Trump Lawyer To Treasury: Reject House Dems’ Tax Return Demand

WASHINGTON, DC - MARCH 13 : President Donald J. Trump listens during a briefing on drug trafficking at the Southern Border in the Roosevelt Room at the White House on Wednesday, March 13, 2019 in Washington, DC. Pres... WASHINGTON, DC - MARCH 13 : President Donald J. Trump listens during a briefing on drug trafficking at the Southern Border in the Roosevelt Room at the White House on Wednesday, March 13, 2019 in Washington, DC. President Trump on Wednesday grounded all Boeing 737 Max 8 planes, effective immediately. The safety of the American people, and all people, is our paramount concern, Trump said, adding that top transportation officials would soon make an announcement regarding the new information and physical evidence that weve received from the site, and other locations, and through a couple of other complaints. (Photo by Jabin Botsford/The Washington Post via Getty Images) MORE LESS
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April 5, 2019 4:13 p.m.

A personal attorney for president Trump urged the Treasury Department to reject a request from House Democrats for six years of Trump’s personal and business tax returns on Friday, saying it raised constitutional concerns.

“If the IRS acquiesces to Chairman Neal’s request, it would set a dangerous precedent,” reads the letter, addressed to Treasury Department General Counsel William McIntosh. “Once this Pandora’s box is opened, the ensuing tit-for-tat will do lasting damage to our nation.”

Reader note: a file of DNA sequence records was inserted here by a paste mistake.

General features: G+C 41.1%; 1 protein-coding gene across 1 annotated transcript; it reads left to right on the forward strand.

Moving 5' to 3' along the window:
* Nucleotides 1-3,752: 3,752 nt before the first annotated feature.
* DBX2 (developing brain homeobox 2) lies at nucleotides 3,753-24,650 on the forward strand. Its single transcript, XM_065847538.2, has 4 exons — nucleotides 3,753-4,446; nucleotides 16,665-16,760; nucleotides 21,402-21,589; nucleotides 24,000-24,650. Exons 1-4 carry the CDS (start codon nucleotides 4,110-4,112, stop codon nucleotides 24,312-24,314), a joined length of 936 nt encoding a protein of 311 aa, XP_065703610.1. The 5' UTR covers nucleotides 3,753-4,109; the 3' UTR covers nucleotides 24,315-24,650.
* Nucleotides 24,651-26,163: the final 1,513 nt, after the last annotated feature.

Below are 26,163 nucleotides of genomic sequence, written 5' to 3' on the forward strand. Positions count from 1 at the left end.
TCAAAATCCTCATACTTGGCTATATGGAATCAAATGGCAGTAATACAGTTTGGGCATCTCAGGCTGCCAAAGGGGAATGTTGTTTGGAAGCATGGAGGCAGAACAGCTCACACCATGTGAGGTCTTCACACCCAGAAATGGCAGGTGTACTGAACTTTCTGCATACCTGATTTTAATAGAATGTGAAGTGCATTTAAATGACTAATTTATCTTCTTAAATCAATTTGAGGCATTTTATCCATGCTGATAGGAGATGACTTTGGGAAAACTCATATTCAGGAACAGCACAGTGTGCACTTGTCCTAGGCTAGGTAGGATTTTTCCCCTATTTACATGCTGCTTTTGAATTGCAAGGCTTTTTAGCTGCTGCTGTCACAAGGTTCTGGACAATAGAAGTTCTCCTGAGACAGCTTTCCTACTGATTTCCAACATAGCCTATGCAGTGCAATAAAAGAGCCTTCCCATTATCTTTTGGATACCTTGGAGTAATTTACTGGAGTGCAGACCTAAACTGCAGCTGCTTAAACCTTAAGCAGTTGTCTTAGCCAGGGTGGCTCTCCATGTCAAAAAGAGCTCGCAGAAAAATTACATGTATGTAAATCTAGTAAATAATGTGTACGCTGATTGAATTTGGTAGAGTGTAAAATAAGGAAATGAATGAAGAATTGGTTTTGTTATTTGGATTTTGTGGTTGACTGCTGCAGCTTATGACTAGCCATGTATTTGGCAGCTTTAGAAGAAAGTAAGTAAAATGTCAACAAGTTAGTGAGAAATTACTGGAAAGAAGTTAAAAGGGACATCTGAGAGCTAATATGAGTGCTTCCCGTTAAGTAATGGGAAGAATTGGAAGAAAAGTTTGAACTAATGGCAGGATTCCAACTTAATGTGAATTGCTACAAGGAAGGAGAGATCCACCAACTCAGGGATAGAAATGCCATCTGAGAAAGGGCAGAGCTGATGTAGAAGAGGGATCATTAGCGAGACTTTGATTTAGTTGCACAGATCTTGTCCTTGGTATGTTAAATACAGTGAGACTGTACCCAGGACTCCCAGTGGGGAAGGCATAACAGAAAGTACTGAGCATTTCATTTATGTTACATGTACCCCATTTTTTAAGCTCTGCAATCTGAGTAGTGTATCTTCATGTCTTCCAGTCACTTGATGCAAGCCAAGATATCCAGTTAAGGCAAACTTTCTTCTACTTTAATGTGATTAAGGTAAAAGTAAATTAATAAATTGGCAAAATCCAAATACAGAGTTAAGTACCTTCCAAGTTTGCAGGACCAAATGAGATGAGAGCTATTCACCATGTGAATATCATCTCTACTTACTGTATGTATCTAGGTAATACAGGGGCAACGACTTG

Rep. Richard Neal (D-MA) requested the returns, as well as IRS work product relating to them, on Wednesday.

The attorney, William Consovoy, argues that Congress has no “legitimate committee purpose” in requesting Trump’s returns.

“His request is a transparent effort by one political party to harass an official from the other party because they dislike his politics and speech,” Consovoy writes in the letter.

Neal has spent months attempting to ground the request in Congressional precedent in advance of litigation anticipated to emerge after the request’s expected refusal, an outcome that appears all the more likely after Consovoy’s letter. Specifically, in the April 3 request to the IRS for Trump’s tax returns, Neal wrote that he was seeking them as part of an effort to oversee the IRS in its job of auditing the president — an inherent conflict of interest in which the agency is obligated to audit its boss.

Consovoy, who also  dismissed Neal’s rational as “pretextual,” calling it “unconstitutional retaliation against the President.”

In 1974, the Joint Committee on Taxation received Richard Nixon’s returns as part of an investigation into whether the IRS was giving the president unwarranted favor in its audits of his returns. Then, the committee found that Nixon owed an additional half a million dollars in back taxes.

Consovoy has served as Trump’s personal attorney before. He also represented Trump in his personal capacity in an emoluments lawsuit brought by the attorneys general for Maryland and D.C.

 

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